1/3 cup Benzoin gum powder or Orris root preservative

1-cup pickling salt

15 drops Oil of Rose

7 drops Oil of Rose Geranium

Directions:

Layer Flowers on the bottom of plastic pail. Add herbs, berries, and spices. Top with preservatives and salt, then put drops of oil onto the salt. Mix and cover pail. Continue to mix the ingredients every day, for six weeks. Store in plastic bags until ready for use.

Citrus Delight

Ingredients:

1 cup peppermint leaves

1/3 cup lemon verbena leaves

1/3 cup lemon balm

1/4 cup tarragon

1/2 cup rosemary

1/2 cup juniper berries

4 cups dried orange peels

4 pints dried Flower petals (roses, or any dried Flowers you have collected)

1/3 cup Benzoin gum powder or Orris root preservative

1/2 cup pickling salt

15 drops lemon oil and lime oil

Directions:

The ingredients are layered starting with dried Flowers, herbs and spices (whole cloves or allspice may also be added). Top with preservatives, salt, and oils. The purpose of layering in this sequence is that it helps evenly distribute the preservatives, salt, and oils onto the petals. You are, in fact, pickling and preserving a mixture that you would like to use for many years.

Tilly: If you haven’t the patience to wait for a month or more, you can quickly create essential oil potpourris and bring the fragrance of flowers and fruits into your home.

Floral Air Freshener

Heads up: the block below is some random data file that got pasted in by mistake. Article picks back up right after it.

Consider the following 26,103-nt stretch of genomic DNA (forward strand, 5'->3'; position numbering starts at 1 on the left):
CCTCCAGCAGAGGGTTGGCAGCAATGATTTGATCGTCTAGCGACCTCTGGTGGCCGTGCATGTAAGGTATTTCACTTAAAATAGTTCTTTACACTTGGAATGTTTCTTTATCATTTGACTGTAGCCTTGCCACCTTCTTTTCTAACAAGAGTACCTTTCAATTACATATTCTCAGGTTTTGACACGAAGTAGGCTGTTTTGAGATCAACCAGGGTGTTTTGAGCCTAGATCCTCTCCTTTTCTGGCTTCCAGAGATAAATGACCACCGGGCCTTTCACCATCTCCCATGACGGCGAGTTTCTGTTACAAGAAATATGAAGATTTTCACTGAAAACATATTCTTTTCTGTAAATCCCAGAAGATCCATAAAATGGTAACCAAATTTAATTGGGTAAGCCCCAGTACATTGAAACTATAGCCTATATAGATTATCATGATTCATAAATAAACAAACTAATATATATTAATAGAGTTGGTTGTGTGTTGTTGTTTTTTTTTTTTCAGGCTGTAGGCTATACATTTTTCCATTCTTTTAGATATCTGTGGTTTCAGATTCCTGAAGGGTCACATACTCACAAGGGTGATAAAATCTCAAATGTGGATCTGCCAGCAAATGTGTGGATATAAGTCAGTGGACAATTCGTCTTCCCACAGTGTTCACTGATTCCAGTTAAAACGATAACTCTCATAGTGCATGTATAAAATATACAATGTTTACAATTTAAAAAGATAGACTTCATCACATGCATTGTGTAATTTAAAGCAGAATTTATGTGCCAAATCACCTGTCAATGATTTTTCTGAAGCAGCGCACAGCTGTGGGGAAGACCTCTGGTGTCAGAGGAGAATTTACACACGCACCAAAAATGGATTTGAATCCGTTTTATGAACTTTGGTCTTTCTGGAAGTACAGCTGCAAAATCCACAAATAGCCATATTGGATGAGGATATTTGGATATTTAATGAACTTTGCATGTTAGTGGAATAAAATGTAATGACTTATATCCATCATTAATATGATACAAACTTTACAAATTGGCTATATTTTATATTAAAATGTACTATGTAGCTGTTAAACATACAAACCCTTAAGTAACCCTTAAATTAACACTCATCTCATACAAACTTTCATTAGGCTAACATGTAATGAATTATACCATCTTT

Put 4fl.ozs/120ml purified water in a spray bottle

Add the following essential oils:

10-12 drops jasmine

10-12 drops cinnamon

30 drops geranium

25 drops rose

15 drops bois de rose

10 drops clove

Tighten cap, shake contents, and spray into the air. Fragrance intensifies as it ages.

Minty Air Freshener

4fl.ozs/120ml purified water in a spray bottle

Add the following essential oils:

30-40 drops spearmint

15 drops peppermint

10 drops patchouli

10 drops petitgrain

Tighten cap, shake, and spray into the air. Intensifies as it ages.

Citrus Air Freshener

4fl.ozs/120mls purified water in a spray bottle

Add the following essential oils:

30 drops orange

30 drops lemon

20 drops patchouli

20 drops grapefruit

Tighten cap, shake and spray into the air. Intensifies as it ages.

Tilly: Before you create these, you can knock up a potpourri stew … beef with red wine, orange and black olives would be good.

 

Saute some thinly sliced onions – depends on how many you want to feed.

Add some cubed shin of beef (love the gelatinous end result this cut gives). I don’t bother sealing the meat – it is deliciously tender after a long, slow period in the oven or stove top.

Season with freshly ground black pepper, not too much sea salt, a couple of cloves, a cinnamon stick, one or two bouquet garni, the peel from an orange – and fresh garlic. No need to peel the clove(s) – they will be sweet and delicious when the time comes to eat them.

I often add some anchovies – they melt into the sauce adding a certain je ne sais quoi to the flavour, with no sense of fish present in the dish.

Cover with half red wine, half beef, chicken or vegetable stock (homemade, natch).

Put in a cool-medium oven or on a low light/heat on the hob. Or in a slow cooker if you have one.

Cook for a minimum of three hours, checking occasionally. Add more wine – and a generous slug of port? – to the mix as needed.

Near the end of cooking, check the seasoning – you may like more sea salt than I do – add lots of fresh herbs (chop the stalks too – they have much of the flavour). Cook till you are ready to eat.

Garnish with plenty of shiny, fat and juicy black olives, a generous handful of fresh herbs and the shredded rind of an orange.

Have a bottle of red wine ready to share. If it hasn’t breathed enough – give it mouth-to- mouth …